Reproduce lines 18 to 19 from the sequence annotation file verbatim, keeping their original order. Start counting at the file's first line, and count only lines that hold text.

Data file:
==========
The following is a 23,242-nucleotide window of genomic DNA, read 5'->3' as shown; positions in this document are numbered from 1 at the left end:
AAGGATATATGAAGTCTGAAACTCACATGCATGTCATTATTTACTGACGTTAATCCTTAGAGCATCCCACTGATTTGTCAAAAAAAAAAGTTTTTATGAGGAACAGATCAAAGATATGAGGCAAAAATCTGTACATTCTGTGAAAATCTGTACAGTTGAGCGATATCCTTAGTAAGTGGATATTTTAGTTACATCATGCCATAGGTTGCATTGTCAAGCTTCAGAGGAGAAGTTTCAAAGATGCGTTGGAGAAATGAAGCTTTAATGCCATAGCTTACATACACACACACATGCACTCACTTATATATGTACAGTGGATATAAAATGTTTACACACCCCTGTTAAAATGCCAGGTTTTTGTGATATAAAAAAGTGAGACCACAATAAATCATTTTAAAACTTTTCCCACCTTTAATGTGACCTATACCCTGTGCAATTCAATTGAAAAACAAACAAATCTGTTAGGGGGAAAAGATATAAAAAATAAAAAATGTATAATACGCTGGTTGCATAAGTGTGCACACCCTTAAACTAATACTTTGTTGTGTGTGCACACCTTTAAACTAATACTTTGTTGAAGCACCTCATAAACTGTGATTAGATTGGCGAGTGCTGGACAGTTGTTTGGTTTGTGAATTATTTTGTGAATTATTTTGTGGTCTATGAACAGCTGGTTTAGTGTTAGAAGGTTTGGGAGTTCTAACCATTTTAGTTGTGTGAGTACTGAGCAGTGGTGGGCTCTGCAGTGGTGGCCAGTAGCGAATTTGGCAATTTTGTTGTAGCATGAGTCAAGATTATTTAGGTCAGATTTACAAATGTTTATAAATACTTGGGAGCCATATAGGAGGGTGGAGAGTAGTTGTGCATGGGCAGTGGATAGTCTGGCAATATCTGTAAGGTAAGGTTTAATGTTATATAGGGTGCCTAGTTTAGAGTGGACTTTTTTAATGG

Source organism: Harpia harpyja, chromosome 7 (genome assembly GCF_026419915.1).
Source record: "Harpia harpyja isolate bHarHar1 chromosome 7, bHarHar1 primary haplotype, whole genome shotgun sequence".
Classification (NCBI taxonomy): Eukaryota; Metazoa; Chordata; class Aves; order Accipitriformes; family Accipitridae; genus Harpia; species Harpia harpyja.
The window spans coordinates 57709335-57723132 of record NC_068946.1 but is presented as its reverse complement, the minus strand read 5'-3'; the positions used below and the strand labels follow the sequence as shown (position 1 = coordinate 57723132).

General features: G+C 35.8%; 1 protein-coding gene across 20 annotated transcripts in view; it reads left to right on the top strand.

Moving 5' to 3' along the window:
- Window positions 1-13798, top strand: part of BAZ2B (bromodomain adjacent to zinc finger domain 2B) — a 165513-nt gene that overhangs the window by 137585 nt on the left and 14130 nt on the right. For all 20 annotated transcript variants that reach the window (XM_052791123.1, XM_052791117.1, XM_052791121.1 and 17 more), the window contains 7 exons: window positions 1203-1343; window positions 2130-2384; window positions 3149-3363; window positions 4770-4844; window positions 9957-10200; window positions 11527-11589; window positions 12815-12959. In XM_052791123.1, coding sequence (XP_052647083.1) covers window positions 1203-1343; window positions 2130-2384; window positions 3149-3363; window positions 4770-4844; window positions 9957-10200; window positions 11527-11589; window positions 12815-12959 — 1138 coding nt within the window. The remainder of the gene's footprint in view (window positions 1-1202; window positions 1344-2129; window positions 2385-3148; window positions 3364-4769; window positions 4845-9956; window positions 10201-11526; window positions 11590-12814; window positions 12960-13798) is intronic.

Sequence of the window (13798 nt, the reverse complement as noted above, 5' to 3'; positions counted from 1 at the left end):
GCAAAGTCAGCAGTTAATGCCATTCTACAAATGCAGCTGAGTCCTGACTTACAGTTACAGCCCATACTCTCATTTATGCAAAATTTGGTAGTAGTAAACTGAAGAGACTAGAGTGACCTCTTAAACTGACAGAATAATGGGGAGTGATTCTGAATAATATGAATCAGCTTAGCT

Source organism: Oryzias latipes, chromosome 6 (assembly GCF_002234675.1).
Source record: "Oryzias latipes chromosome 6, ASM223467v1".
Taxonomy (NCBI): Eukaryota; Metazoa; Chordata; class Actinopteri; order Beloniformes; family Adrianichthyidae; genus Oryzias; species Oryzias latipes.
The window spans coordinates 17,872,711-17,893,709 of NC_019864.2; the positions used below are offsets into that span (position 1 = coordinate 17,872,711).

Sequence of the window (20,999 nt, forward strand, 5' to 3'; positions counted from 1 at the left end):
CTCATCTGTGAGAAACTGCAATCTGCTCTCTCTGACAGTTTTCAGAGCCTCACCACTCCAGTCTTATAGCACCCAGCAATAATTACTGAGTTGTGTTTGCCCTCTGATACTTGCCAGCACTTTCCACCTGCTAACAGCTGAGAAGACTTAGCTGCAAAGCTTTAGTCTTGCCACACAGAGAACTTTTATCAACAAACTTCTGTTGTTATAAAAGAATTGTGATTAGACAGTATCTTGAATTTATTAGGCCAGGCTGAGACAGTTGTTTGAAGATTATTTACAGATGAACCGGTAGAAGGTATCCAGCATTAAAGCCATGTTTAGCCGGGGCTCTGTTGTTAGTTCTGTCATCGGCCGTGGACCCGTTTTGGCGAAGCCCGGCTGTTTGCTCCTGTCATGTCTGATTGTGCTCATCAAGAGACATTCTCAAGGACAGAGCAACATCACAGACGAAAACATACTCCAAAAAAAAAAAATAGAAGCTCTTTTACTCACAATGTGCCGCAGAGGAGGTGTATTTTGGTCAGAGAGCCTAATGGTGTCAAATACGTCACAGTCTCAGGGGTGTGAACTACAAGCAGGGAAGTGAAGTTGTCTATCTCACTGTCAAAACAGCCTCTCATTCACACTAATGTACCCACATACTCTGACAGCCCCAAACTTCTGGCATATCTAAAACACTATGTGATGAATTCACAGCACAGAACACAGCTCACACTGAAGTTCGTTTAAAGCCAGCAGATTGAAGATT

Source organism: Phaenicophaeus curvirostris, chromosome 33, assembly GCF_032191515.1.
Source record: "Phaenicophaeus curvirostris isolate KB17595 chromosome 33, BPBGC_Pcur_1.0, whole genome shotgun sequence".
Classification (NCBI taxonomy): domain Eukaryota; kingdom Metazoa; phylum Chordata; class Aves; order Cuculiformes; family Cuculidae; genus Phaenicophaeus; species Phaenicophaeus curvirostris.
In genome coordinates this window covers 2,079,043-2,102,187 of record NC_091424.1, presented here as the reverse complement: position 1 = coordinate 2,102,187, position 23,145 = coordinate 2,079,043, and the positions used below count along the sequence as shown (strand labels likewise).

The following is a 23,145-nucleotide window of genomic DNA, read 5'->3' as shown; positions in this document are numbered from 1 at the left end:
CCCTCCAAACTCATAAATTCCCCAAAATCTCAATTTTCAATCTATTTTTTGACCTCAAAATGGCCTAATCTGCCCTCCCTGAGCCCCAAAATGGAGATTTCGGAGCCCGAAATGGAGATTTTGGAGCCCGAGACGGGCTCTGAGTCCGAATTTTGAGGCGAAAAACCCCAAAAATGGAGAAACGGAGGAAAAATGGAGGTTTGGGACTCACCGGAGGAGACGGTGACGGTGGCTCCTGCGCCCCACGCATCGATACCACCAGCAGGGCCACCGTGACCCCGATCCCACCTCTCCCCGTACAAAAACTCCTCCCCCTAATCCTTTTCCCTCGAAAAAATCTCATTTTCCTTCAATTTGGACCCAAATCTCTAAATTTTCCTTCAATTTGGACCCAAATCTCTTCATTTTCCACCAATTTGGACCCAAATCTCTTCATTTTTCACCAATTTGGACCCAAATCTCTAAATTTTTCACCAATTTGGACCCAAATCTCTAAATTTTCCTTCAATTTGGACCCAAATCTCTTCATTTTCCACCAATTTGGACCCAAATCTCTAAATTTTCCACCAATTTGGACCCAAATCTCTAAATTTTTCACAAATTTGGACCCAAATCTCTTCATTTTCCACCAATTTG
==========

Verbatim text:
Source organism: Phaenicophaeus curvirostris, chromosome 33, assembly GCF_032191515.1.
Source record: "Phaenicophaeus curvirostris isolate KB17595 chromosome 33, BPBGC_Pcur_1.0, whole genome shotgun sequence".